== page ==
The Starting 5: A look at some of the best hoops content from around the internet
You may have heard that Russell Westbrook has been turning in a lot of triple-doubles, or that James Harden is scoring and distributing like Mike D’Antoni’s specially created Frankenstein 1/2-guard, or that Anthony Davis’s PER is off the charts again. The 2016-17 season is where the real players play. Because of this, the MVP race could be cloudier than ever. Scaletta gives us the numbers to prove just how much of an aberration this season is for the cream of the crop, and wades through advanced/counting stats, narrative and all the other elements that make the conversation fun while putting together his current MVP rankings.
Again, Anthony Davis is a monster. Expectations for him have only diminished over the last year because of health concerns, and a couple months of healthy play this season have reinforced just how special he is. Teams are loading up to stop Davis (often the Pelicans’ only legitimate offensive weapon on the court), but his bag of skills and tricks are too much to bottle up. Mahoney details the freaky big man’s improved proficiency as a shooter and ball-handler, summing up the exciting nature of his game: “The wonder of watching Davis to this point stemmed from the fact that his ceiling was never fully in view.” Yes, he could actually get better.
Kevin Martin just retired, one of the pseudo-journeymen of the NBA whose careers heights can’t really be pinned to one team. He won’t really be remembered as a Timberwolves great, but he spent three seasons in Minnesota in what turned out to be his last bout of effectiveness. Martin’s whole body of work, from college on, is examined by Johnston here. From the unsightly (but effective) jumper to the unsightly (and very ineffective) defense, the crafty, atypical guard’s game is given its just due.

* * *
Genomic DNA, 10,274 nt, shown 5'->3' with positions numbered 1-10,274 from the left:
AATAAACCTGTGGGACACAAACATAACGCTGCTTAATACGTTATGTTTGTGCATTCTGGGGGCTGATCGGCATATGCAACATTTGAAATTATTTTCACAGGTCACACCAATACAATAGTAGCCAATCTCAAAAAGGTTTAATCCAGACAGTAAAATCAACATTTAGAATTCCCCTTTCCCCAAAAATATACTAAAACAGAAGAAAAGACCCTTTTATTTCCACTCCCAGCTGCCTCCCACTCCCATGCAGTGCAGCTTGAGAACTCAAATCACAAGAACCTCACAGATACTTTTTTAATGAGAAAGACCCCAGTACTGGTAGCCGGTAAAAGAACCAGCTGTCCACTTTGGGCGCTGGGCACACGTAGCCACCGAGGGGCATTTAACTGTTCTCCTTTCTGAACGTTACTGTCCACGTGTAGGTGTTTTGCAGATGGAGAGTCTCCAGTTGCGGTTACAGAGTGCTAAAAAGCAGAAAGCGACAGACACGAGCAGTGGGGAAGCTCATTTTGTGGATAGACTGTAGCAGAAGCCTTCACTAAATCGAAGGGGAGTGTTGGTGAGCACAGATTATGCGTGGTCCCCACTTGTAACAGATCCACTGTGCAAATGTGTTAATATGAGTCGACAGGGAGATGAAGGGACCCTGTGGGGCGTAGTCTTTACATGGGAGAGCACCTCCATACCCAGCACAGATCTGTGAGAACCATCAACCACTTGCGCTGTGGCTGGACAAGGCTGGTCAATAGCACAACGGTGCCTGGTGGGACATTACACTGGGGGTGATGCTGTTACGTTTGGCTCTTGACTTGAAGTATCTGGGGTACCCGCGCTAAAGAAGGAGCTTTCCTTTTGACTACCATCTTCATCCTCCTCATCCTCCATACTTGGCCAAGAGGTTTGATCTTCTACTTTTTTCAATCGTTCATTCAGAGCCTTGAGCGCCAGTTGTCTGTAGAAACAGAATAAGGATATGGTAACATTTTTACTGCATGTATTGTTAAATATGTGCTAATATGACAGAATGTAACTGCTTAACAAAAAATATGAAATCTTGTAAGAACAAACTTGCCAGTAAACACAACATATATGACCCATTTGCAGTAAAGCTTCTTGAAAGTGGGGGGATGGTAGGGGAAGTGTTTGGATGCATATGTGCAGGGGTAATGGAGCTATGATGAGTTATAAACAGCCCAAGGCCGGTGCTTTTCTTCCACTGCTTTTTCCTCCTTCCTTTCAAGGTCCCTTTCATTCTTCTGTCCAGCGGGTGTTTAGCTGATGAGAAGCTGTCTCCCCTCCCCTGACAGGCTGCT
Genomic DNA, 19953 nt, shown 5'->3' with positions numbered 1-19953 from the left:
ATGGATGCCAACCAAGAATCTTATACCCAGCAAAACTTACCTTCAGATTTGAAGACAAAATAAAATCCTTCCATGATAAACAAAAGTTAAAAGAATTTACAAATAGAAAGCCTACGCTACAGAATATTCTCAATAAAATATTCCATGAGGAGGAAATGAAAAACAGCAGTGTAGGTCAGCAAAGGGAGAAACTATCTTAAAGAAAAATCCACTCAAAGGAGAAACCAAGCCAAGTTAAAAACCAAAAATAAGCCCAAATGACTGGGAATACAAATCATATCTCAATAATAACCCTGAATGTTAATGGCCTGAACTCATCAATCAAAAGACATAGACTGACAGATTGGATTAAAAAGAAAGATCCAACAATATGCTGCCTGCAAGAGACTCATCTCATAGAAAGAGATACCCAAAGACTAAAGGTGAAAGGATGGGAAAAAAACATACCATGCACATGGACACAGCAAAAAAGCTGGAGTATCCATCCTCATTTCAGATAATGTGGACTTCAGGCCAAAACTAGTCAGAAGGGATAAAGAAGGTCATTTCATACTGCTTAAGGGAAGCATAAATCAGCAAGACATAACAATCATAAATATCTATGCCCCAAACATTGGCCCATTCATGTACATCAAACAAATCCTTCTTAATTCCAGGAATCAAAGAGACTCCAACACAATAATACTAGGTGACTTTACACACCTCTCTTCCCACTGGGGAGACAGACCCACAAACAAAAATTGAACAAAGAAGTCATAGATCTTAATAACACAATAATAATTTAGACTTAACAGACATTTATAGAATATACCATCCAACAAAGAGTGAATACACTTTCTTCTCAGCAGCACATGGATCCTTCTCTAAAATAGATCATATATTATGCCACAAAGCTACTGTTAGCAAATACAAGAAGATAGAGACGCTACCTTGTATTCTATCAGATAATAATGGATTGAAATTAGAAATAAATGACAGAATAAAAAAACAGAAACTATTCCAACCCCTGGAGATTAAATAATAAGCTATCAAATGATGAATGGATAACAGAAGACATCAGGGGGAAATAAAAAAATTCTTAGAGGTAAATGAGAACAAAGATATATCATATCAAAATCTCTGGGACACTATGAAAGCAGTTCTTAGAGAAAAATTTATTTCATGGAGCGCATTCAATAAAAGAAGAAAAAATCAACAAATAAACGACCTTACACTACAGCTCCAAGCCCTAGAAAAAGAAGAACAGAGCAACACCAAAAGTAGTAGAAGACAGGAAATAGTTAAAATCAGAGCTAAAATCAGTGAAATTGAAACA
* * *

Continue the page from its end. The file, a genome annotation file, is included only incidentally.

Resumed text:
Since unleashing a surprisingly good young squad in the 2013-14 season, the Suns have bungled their team’s progress in about every way imaginable. The three-headed point guard experiment blew up in their faces, and the pursuit of LaMarcus Aldridge left them with Tyson Chandler on a big contract for no good reason. Now their balance of youth and veteran talent is compromising for another head coach looking to secure his job with wins, not development (Earl Watson). Phoenix did not reach a rookie-scale extension agreement with Alex Len, who has been both disappointing and stuck behind Chandler for the last couple seasons. Deadpoolio suggests that the time is now to punt on short-term success so they can have a better handle on their long-term options. Starting Len, even if he hasn’t technically earned the role, is a necessary move to make to that end.
Wilson Chandler is having a career year, and I’m much more interested in a peek at his preparation changes now than the “best shape of his life” stuff that fills up the offseason. Chandler credits some holistic sleep and diet adjustments for his boom in productivity this year.